Alkalinity acts as a buffer in the pool, preventing large changes in pH levels and helping to keep the water stable. When alkalinity levels are too low, the pH levels in the pool can become too acidic, which can cause damage to the pool’s surfaces and equipment and cause skin irritation and eye irritation for swimmers.

In addition to its role in maintaining pH stability, alkalinity also affects the ability of chlorine to kill harmful bacteria and other pathogens in the water.

  • Low alkalinity levels can often prevent chlorine from being effective, which can lead to an increased risk of waterborne illnesses.
  • High alkalinity levels, on the other hand, can make chlorine less effective, meaning that higher levels of chlorine are needed to maintain a safe and healthy pool environment.

So, why is it important to raise the alkalinity in a pool? Simply put, it helps to keep the water safe, clear, and comfortable for swimming. By maintaining the right levels of alkalinity, you can help to prevent skin irritation, eye irritation, and other health problems, as well as protect your pool’s surfaces and equipment from damage.

Why avoid raising the pH?

Although raising the alkalinity in a pool is important for maintaining the chemical balance of the water, raising the pH levels too high can have unintended consequences.

A pH level that is too high can cause the water in the pool to become overly alkaline, which can have a number of negative effects.

  • High pH levels can cause the water in the pool to become cloudy, making it difficult to see through the water and reducing the overall aesthetic appeal of the pool.
  • High pH levels can cause scale buildup on the waterline of the pool and on its equipment, leading to decreased efficiency and increased maintenance costs.
  • High pH levels can make chlorine less effective at killing harmful bacteria and other pathogens in the water. This can increase the risk of waterborne illnesses and other health problems, making the water in the pool unsafe for swimming.
  • High pH levels can also lead to skin and eye irritation for swimmers. The high alkalinity levels can cause the water to feel rough and harsh on the skin, and can also lead to burning, itching, and redness in the eyes.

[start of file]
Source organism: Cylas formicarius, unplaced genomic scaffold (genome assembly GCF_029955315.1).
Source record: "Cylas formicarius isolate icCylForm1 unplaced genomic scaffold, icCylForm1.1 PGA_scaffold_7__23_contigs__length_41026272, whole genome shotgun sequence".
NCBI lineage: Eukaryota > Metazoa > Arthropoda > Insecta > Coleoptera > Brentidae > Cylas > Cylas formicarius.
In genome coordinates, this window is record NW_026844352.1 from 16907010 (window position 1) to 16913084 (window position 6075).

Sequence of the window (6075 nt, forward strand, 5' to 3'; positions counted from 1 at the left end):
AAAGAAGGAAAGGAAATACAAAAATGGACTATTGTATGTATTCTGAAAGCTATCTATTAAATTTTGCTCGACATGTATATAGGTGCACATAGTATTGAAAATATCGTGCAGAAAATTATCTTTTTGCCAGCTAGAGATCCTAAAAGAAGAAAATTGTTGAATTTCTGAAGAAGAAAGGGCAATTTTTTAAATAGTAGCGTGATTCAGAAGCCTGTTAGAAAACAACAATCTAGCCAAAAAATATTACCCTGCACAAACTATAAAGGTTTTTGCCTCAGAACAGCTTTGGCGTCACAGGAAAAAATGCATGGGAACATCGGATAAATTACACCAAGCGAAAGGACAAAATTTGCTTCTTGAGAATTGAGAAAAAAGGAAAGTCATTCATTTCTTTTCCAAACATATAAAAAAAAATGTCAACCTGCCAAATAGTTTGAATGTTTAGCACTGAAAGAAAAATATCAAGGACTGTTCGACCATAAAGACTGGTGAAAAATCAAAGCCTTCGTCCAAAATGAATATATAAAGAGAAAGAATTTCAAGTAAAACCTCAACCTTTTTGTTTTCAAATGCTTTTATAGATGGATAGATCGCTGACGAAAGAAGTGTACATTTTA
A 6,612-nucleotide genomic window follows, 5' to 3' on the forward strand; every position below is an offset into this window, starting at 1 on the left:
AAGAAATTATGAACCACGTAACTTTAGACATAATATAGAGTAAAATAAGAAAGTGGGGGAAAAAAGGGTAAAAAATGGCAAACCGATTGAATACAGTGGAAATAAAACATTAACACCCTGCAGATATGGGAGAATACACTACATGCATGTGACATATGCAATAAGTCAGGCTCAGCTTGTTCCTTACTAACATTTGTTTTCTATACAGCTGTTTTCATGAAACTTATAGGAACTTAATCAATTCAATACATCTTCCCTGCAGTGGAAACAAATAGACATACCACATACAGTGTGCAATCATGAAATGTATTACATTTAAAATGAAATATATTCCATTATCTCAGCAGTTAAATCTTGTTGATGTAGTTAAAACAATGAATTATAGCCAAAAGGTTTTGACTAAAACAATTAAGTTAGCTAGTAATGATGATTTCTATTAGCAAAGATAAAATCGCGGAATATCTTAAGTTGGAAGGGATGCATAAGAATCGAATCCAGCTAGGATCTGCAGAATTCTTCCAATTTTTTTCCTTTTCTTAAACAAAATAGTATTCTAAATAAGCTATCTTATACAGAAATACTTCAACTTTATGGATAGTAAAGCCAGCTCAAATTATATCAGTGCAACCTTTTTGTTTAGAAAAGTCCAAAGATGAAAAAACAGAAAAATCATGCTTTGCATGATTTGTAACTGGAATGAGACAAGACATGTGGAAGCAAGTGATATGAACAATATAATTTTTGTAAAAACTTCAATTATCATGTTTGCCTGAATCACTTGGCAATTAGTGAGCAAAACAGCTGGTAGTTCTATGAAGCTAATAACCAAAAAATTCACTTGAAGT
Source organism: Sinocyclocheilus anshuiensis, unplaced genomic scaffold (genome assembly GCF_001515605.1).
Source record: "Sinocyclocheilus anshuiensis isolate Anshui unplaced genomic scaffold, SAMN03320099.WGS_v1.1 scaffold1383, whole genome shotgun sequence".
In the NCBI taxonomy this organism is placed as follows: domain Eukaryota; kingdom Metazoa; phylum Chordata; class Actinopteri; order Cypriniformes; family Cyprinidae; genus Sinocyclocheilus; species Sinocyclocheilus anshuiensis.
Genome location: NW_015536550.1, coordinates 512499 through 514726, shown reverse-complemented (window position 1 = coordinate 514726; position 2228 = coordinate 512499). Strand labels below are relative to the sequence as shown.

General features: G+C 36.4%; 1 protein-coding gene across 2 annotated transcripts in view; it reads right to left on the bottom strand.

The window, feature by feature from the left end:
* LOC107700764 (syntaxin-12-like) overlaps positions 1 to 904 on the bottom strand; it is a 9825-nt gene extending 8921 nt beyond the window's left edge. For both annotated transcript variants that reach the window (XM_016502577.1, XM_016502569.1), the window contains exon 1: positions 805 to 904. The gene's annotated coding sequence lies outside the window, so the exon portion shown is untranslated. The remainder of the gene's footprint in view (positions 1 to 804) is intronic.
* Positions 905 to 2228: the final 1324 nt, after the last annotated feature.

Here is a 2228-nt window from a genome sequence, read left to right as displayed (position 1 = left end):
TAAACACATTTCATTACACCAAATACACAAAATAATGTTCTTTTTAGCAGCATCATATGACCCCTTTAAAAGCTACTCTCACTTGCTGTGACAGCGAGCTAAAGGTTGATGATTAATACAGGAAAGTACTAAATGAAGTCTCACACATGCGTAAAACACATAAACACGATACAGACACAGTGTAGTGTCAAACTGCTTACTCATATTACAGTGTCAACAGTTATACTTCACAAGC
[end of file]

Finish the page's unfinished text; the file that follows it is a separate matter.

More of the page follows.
The difference between baking soda and soda ash

Both baking soda and soda ash can be used to raise the alkalinity levels in a pool. However, if you use soda ash it will raise the pH much quicker and to a higher level.

Although baking soda will increase the total alkalinity of a pool, it takes a larger quantity to raise the pH compared to soda ash. Also, baking soda has a pH of around 8-8.3 so it is not strongly alkaline – just slightly above neutral. No matter how much you add the pH will not go above this.

Soda ash (sodium carbonate) raises the pH in a pool more quickly than baking soda (sodium bicarbonate) because it is a stronger base (around 11.5) and therefore, a smaller quantity will have a greater impact on the pH level.

Read: What does baking soda do to a pool

Does raising alkalinity also raise pH?

By adding either baking soda or soda ash you may also increase pH if it is low. Baking soda will raise the pH slower than adding soda ash.

Can you swim in a pool with low alkalinity?

Swimming in a pool with low alkalinity is not recommended as the chlorine in the pool may not be able to sanitize the water properly and the water may be too acidic.

What if alkalinity is low but pH is high?

If the total alkalinity is low but the pH is above 6.8 then you should add baking soda (sodium bicarbonate) which will increase the total alkalinity without raising the pH.

Does rain increase alkalinity in pool?

Rain is normally slightly acidic so it will actually decrease the alkalinity in a pool rather than increase it. You may need to use baking soda or soda ash to increase the alkalinity after rain (but not always).

What happens if alkalinity is too low in pool?

If the alkalinity is very low then the chlorine in the pool will not be much less effective at sanitizing the water which could lead to problems for swimmers.